> So do you joined each time the walls together in order to keep your openings (doors/windows etc)?

      > What are you doing in order to have your structural elements in the structural model? I would like to know which process you follow.


      Thank you!
      MARIA1993
      Senior Member
      Last edited by MARIA1993; January 18, 2019, 08:14 AM.

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        #4
        Yes, if there is an opening I join the walls together.
        The structural model is usually not made by me, but by a 3th party doing the structural calculations and model. So they take my model and use that to build their own. I think they remodel my structure with their own walls and families.

        What you need to take into account is that removing the structural walls from your project will also remove the doors and windows that are in those walls, so you need to think about how you place those upfront, so you don't have to redo all of them at a later stage. Same with wall or face based families.

        If I have a project where I have to model the structure myself I do not make separate models for structure and architecture, that's just to much work and there are no benefits if you ask me.
        Company Website: www.deurloobm.nl
        Revit Ideas: Is this family Mirrored? | Approve warnings | Family Type parameter just those in the family

        Comment


          #5
          Originally posted by Robin Deurloo View Post

          If I have a project where I have to model the structure myself I do not make separate models for structure and architecture, that's just to much work and there are no benefits if you ask me.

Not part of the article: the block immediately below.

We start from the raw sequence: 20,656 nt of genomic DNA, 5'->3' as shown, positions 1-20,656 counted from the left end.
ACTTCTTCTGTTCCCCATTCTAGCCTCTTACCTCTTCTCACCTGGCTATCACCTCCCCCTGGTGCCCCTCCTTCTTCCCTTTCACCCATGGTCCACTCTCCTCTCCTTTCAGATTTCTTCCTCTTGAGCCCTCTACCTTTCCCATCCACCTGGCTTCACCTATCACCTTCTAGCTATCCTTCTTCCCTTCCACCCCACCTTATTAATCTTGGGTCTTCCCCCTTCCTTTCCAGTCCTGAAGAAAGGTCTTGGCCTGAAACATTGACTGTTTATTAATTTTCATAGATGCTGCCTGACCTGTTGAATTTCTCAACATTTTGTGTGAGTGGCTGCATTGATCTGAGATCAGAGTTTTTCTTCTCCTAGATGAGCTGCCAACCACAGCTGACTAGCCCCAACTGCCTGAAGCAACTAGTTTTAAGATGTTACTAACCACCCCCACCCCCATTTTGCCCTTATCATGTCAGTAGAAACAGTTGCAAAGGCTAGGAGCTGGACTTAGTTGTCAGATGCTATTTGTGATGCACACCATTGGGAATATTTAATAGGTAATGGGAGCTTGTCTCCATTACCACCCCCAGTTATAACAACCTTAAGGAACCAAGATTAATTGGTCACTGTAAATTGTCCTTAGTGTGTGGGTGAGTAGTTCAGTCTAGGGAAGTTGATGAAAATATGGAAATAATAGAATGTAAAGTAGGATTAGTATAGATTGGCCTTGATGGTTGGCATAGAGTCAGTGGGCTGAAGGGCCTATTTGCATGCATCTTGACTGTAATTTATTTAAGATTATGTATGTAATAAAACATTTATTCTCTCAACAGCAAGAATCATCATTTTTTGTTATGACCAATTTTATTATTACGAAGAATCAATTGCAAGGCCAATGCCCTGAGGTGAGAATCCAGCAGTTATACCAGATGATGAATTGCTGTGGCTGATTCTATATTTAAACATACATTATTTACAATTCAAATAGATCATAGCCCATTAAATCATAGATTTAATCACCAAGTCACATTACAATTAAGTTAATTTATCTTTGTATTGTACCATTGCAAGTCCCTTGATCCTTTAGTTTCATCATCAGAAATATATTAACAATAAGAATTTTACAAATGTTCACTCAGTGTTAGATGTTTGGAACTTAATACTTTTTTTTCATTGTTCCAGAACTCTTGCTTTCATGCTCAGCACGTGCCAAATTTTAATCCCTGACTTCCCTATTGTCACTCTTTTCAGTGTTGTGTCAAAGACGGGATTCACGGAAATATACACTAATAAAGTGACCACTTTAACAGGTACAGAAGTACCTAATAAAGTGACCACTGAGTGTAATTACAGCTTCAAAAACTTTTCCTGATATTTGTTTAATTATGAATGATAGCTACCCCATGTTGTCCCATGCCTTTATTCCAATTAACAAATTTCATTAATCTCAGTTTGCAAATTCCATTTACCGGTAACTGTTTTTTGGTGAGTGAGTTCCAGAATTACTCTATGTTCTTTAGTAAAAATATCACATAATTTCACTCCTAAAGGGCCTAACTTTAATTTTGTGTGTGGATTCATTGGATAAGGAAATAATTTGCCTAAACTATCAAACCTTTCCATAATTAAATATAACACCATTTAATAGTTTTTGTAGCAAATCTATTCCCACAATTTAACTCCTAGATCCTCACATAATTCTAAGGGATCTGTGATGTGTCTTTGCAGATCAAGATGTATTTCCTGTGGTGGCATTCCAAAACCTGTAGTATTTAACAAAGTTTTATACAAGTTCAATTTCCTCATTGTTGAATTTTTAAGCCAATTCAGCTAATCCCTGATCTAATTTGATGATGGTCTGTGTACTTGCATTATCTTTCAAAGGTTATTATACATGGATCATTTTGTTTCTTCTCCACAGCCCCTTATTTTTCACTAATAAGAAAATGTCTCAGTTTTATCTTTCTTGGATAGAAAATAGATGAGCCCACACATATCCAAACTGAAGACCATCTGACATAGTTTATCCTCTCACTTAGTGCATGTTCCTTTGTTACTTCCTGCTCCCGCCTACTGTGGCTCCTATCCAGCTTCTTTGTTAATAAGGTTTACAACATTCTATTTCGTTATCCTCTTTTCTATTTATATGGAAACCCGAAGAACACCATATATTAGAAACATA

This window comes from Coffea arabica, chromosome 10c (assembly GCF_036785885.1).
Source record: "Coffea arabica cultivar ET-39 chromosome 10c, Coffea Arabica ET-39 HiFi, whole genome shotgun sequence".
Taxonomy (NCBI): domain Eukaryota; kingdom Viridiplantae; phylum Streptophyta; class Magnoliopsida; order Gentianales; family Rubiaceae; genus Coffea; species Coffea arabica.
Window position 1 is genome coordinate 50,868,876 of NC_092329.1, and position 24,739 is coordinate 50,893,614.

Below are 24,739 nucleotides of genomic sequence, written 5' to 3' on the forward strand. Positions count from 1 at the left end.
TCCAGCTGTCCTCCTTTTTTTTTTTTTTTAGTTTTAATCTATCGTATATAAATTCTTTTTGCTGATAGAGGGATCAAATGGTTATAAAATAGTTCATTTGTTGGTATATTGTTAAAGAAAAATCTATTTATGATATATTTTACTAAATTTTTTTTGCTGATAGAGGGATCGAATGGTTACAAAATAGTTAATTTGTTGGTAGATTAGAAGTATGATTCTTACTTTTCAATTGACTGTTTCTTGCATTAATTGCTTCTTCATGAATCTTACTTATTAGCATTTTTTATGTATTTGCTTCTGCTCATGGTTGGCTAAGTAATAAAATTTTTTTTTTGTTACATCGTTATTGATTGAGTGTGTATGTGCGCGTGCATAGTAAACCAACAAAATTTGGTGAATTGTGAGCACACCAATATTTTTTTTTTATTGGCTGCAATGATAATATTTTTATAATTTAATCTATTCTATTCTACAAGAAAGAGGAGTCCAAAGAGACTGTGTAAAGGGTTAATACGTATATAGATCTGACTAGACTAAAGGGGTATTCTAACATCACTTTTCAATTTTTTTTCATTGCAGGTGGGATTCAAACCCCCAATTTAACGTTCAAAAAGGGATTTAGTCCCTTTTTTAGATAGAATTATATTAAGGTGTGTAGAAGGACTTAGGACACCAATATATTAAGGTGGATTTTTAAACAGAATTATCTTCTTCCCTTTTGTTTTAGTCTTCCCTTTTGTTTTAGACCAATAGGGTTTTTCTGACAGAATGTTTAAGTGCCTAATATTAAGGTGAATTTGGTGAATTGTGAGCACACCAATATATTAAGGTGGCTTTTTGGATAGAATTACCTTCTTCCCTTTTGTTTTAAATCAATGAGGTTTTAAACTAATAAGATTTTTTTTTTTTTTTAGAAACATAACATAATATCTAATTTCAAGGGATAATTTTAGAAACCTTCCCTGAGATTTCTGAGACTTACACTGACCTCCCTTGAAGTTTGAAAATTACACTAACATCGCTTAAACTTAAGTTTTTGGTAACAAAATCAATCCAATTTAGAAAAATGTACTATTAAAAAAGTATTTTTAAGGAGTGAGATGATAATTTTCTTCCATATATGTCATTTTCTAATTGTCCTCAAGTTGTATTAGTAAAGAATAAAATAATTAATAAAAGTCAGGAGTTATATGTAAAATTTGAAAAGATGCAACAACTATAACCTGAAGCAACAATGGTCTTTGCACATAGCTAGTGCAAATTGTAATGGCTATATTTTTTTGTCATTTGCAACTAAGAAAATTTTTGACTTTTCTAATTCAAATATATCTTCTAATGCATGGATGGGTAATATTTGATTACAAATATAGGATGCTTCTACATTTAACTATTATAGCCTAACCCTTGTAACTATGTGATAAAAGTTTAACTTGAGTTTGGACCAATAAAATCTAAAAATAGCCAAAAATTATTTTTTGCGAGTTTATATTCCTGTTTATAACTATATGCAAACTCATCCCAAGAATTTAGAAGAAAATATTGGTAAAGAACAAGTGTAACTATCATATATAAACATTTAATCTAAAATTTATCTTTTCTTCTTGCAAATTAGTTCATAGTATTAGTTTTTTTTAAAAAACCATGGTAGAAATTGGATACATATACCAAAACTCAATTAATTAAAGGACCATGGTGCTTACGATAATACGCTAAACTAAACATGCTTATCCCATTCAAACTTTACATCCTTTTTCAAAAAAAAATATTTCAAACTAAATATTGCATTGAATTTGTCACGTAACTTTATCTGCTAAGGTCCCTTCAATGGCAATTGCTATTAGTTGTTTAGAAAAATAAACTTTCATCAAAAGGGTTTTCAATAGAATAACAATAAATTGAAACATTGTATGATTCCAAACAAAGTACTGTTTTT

Thank you for your answer, In this case do you would separate the structural from the architectural wall? So do you create two individual walls one for the concrete and another one for the insulation/finish material?

          Or do you create a single compound wall with both architectural and structural layers?


          Thnak you in advance!

          Comment


            #6
            To quote myself:
            Originally posted by Robin Deurloo View Post
            I have all my walls, floors and roofs as separate layers, not just separating the structural from the architectural, but every layer is a different wall (most of the time). This gives you much more control over all the elements.
            Company Website: www.deurloobm.nl
            Revit Ideas: Is this family Mirrored? | Approve warnings | Family Type parameter just those in the family

            Comment


              #7